Fostering participation in democratic life is crucial to U.S. efforts in the country and is a centerpiece of U.S. programming. U.S. assistance supports domestic observation of the electoral process, sponsorship of multiple public opinion polls and surveys by domestic NGOs, and financial assistance to NGOs engaged in advocating policy initiatives ranging from women's rights and justice reform to environmental issues. Sixteen community-based working groups will be established in two communes of the Diber region of northern Albania to contribute to setting the economic and social development priorities for their communes. U.S. assistance will also fund a new public information office for citizens of the municipality of Kucova, which will help promote transparency in local government by strengthening the relationship between citizens and their municipality. Early in 2008, 160 young persons from a Tirana neighborhood participated in community meetings and concrete activities such as public clean-up campaigns, which addressed issues related to improving local governance and community life.
To combat human trafficking, the United States supports two large and comprehensive programs with a concrete focus on the preventive, humanitarian, and regional aspects of the trafficking of women and children. One program aims to strengthen the capacity and participation of civil society and local government actors in trafficking prevention as well as in assistance to and reintegration of trafficking victims, including through sub-grants geared to improve victim services and NGO-government coordination. In addition, the program seeks to improve collection, analysis, and use of data on trafficking in persons with the purpose of supporting policymakers and monitoring improvement in trafficking prevention and victim protection. Another U.S.-funded program supports efforts to identify better potential child victims of trafficking and to improve mechanisms for child victim protection with a view to preventing a resurgence of large-scale child trafficking in the country. The United States also supports implementation of a capacity-building program for police officers on child-friendly interview techniques based on respect for the human rights of the child.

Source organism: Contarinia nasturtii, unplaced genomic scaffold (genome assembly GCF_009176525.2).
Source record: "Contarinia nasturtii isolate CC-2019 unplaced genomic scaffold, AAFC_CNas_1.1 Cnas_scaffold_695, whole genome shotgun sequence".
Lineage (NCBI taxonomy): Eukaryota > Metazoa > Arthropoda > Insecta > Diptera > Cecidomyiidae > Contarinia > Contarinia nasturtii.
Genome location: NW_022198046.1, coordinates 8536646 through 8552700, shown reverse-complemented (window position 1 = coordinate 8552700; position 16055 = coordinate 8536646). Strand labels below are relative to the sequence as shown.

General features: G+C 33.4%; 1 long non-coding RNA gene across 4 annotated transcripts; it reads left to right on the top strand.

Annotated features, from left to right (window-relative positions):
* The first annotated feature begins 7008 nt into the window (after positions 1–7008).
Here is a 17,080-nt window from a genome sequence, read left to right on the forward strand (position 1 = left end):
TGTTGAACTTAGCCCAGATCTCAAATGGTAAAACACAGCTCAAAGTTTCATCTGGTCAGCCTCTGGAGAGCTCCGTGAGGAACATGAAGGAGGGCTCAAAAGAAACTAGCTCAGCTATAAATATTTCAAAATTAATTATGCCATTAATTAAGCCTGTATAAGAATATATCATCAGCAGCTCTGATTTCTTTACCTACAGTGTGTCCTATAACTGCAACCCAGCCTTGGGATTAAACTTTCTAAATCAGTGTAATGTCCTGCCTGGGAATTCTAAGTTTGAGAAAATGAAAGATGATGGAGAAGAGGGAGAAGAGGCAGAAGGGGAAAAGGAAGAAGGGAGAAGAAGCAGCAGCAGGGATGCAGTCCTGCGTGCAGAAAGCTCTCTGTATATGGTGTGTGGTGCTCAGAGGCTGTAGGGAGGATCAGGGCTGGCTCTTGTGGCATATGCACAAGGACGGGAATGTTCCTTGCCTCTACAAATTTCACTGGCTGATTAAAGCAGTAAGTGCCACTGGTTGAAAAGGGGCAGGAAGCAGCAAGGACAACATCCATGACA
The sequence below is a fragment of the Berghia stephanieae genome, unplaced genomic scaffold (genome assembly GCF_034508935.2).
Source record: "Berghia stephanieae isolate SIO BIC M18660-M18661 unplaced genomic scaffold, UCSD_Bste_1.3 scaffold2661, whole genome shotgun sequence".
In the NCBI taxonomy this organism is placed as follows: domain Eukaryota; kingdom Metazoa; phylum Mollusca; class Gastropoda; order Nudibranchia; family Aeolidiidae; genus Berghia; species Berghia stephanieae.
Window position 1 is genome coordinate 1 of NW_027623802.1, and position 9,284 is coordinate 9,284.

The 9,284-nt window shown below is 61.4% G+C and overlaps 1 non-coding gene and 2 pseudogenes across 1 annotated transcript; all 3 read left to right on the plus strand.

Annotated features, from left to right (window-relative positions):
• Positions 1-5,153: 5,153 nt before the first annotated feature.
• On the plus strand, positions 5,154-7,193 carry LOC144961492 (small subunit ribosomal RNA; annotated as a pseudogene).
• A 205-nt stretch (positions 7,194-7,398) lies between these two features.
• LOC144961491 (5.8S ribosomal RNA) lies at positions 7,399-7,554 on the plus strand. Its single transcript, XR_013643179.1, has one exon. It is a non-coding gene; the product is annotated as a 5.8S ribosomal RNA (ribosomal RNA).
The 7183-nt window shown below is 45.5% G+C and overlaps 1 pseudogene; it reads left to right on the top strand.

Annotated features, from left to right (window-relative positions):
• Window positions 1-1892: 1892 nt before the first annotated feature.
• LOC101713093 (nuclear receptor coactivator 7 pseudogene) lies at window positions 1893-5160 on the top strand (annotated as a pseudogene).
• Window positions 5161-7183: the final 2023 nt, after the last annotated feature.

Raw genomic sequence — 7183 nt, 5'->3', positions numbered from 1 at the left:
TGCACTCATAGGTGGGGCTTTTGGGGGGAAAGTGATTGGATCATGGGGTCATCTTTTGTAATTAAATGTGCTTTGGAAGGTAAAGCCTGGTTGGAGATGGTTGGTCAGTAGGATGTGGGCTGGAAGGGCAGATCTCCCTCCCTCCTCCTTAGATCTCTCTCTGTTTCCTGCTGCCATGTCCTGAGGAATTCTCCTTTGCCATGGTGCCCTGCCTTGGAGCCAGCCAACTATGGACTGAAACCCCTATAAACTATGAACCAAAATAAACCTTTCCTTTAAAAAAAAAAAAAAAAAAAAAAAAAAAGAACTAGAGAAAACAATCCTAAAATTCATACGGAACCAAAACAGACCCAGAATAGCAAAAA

Promoting the rule of law is a primary U.S. concern. U.S.-sponsored rule of law programs aim to increase accountability and transparency in 10 district and appellate courts by introducing case management systems and other advances ranging from publication of judicial decisions to better court information systems and training of court administrative personnel. The rule of law program will also assist in mobilizing civil society organizations and media to engage in effective court monitoring in 10 pilot courts. This U.S.-supported monitoring program includes sponsorship of annual surveys to measure the public's experience with the courts by highlighting access and transparency.
A final major area of emphasis for the United States is improving the criminal justice system to assist the country's fight against organized crime, especially against human and narcotics trafficking. U.S.-funded programs support efforts to propose and review criminal law-related legislation; train judges, police, and prosecutors; and offer expert assistance in establishing more effective law enforcement structures such as the Joint Investigative Unit, which is a team of prosecutors, police officers, customs officials, tax investigators, and intelligence agents that combat economic crime and corruption. U.S. assistance is geared toward building the skills and establishing the procedures necessary to improve investigation and prosecution of complex crimes such as economic crime and corruption. The U.S.-supported Legal Reform Working Group of the International Consortium, an international association of 35 organizations, facilitates U.S. coordination with a wider range of organizations involved in criminal justice work.